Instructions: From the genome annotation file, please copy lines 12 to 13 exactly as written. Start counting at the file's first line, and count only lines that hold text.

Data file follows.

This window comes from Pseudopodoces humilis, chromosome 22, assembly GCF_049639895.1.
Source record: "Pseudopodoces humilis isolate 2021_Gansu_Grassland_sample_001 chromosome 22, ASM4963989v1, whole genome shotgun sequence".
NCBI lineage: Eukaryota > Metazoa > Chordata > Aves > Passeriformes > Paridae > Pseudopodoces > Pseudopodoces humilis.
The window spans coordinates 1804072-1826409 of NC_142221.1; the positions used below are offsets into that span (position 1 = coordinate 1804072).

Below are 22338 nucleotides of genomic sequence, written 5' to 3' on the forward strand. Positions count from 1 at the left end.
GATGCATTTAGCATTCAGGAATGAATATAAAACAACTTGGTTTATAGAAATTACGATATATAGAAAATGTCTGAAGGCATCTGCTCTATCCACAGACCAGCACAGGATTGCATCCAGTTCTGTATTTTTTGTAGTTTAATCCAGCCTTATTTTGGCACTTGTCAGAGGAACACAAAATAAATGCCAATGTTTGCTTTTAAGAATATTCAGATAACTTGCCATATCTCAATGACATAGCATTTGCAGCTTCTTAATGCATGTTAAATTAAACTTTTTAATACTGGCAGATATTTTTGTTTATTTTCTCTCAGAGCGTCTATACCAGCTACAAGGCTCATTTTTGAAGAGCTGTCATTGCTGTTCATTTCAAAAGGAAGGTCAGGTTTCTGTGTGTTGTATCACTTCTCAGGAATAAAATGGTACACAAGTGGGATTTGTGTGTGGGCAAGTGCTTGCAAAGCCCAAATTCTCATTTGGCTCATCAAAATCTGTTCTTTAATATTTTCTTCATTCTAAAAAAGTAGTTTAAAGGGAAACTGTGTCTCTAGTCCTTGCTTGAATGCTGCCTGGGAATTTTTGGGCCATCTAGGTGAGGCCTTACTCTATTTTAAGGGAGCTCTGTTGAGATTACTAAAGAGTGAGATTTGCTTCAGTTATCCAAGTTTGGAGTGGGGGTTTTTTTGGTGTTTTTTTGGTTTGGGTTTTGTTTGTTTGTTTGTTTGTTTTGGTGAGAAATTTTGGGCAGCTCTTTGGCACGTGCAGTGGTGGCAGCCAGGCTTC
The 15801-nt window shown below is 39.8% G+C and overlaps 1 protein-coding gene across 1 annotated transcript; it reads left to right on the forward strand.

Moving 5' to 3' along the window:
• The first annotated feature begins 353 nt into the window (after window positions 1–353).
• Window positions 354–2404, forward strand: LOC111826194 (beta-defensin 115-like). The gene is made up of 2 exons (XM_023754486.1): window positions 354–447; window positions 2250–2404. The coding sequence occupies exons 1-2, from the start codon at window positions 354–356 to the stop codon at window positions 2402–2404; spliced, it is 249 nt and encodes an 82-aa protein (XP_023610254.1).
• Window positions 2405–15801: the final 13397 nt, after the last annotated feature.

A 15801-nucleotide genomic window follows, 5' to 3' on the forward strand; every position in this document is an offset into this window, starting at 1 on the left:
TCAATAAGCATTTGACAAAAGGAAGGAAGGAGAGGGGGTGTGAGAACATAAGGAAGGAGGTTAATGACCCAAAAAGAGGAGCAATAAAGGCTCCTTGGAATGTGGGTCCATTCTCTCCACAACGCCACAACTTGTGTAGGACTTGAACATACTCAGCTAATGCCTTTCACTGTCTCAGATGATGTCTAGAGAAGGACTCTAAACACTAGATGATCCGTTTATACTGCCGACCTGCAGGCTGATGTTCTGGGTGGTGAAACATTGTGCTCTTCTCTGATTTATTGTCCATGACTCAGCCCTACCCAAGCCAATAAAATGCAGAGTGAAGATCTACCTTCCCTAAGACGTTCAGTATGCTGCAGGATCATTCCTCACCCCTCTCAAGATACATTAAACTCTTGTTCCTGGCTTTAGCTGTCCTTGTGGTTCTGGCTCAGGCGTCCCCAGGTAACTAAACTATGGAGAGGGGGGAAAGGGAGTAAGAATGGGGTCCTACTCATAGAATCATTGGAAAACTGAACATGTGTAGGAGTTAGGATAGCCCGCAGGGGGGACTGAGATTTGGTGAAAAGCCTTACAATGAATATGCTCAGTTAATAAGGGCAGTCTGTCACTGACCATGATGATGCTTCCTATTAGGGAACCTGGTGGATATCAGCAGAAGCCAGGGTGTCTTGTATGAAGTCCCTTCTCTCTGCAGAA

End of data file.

A 15801-nucleotide genomic window follows, 5' to 3' on the forward strand; every position in this document is an offset into this window, starting at 1 on the left:
TCAATAAGCATTTGACAAAAGGAAGGAAGGAGAGGGGGTGTGAGAACATAAGGAAGGAGGTTAATGACCCAAAAAGAGGAGCAATAAAGGCTCCTTGGAATGTGGGTCCATTCTCTCCACAACGCCACAACTTGTGTAGGACTTGAACATACTCAGCTAATGCCTTTCACTGTCTCAGATGATGTCTAGAGAAGGACTCTAAACACTAGATGATCCGTTTATACTGCCGACCTGCAGGCTGATGTTCTGGGTGGTGAAACATTGTGCTCTTCTCTGATTTATTGTCCATGACTCAGCCCTACCCAAGCCAATAAAATGCAGAGTGAAGATCTACCTTCCCTAAGACGTTCAGTATGCTGCAGGATCATTCCTCACCCCTCTCAAGATACATTAAACTCTTGTTCCTGGCTTTAGCTGTCCTTGTGGTTCTGGCTCAGGCGTCCCCAGGTAACTAAACTATGGAGAGGGGGGAAAGGGAGTAAGAATGGGGTCCTACTCATAGAATCATTGGAAAACTGAACATGTGTAGGAGTTAGGATAGCCCGCAGGGGGGACTGAGATTTGGTGAAAAGCCTTACAATGAATATGCTCAGTTAATAAGGGCAGTCTGTCACTGACCATGATGATGCTTCCTATTAGGGAACCTGGTGGATATCAGCAGAAGCCAGGGTGTCTTGTATGAAGTCCCTTCTCTCTGCAGAA